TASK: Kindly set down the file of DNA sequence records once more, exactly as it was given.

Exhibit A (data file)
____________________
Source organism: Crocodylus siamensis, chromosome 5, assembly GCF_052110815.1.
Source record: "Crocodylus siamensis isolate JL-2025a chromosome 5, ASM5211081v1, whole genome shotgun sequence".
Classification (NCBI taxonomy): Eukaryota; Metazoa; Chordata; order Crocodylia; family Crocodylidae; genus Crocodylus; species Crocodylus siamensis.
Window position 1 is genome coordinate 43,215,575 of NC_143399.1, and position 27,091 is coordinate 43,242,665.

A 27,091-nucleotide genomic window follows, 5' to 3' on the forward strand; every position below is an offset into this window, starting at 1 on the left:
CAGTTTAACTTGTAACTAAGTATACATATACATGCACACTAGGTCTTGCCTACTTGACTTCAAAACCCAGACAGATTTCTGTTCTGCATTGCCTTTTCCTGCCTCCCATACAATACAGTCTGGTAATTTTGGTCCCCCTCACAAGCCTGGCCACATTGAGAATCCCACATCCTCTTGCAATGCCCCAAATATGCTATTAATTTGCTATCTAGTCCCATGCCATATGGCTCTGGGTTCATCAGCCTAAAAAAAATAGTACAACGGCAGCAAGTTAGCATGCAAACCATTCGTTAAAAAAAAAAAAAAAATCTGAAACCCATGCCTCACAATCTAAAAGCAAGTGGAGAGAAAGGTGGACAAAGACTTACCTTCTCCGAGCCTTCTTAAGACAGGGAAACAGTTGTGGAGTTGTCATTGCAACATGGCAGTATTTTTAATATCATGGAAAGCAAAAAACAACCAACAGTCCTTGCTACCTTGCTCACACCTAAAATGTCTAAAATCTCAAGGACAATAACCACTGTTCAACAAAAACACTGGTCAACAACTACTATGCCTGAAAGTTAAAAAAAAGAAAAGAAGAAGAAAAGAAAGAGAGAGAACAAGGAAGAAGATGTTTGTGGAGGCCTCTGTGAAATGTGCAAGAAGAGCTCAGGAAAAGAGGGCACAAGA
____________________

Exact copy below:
Source organism: Crocodylus siamensis, chromosome 5, assembly GCF_052110815.1.
Source record: "Crocodylus siamensis isolate JL-2025a chromosome 5, ASM5211081v1, whole genome shotgun sequence".
Classification (NCBI taxonomy): Eukaryota; Metazoa; Chordata; order Crocodylia; family Crocodylidae; genus Crocodylus; species Crocodylus siamensis.
Window position 1 is genome coordinate 43,215,575 of NC_143399.1, and position 27,091 is coordinate 43,242,665.

A 27,091-nucleotide genomic window follows, 5' to 3' on the forward strand; every position below is an offset into this window, starting at 1 on the left:
CAGTTTAACTTGTAACTAAGTATACATATACATGCACACTAGGTCTTGCCTACTTGACTTCAAAACCCAGACAGATTTCTGTTCTGCATTGCCTTTTCCTGCCTCCCATACAATACAGTCTGGTAATTTTGGTCCCCCTCACAAGCCTGGCCACATTGAGAATCCCACATCCTCTTGCAATGCCCCAAATATGCTATTAATTTGCTATCTAGTCCCATGCCATATGGCTCTGGGTTCATCAGCCTAAAAAAAATAGTACAACGGCAGCAAGTTAGCATGCAAACCATTCGTTAAAAAAAAAAAAAAAATCTGAAACCCATGCCTCACAATCTAAAAGCAAGTGGAGAGAAAGGTGGACAAAGACTTACCTTCTCCGAGCCTTCTTAAGACAGGGAAACAGTTGTGGAGTTGTCATTGCAACATGGCAGTATTTTTAATATCATGGAAAGCAAAAAACAACCAACAGTCCTTGCTACCTTGCTCACACCTAAAATGTCTAAAATCTCAAGGACAATAACCACTGTTCAACAAAAACACTGGTCAACAACTACTATGCCTGAAAGTTAAAAAAAAGAAAAGAAGAAGAAAAGAAAGAGAGAGAACAAGGAAGAAGATGTTTGTGGAGGCCTCTGTGAAATGTGCAAGAAGAGCTCAGGAAAAGAGGGCACAAGA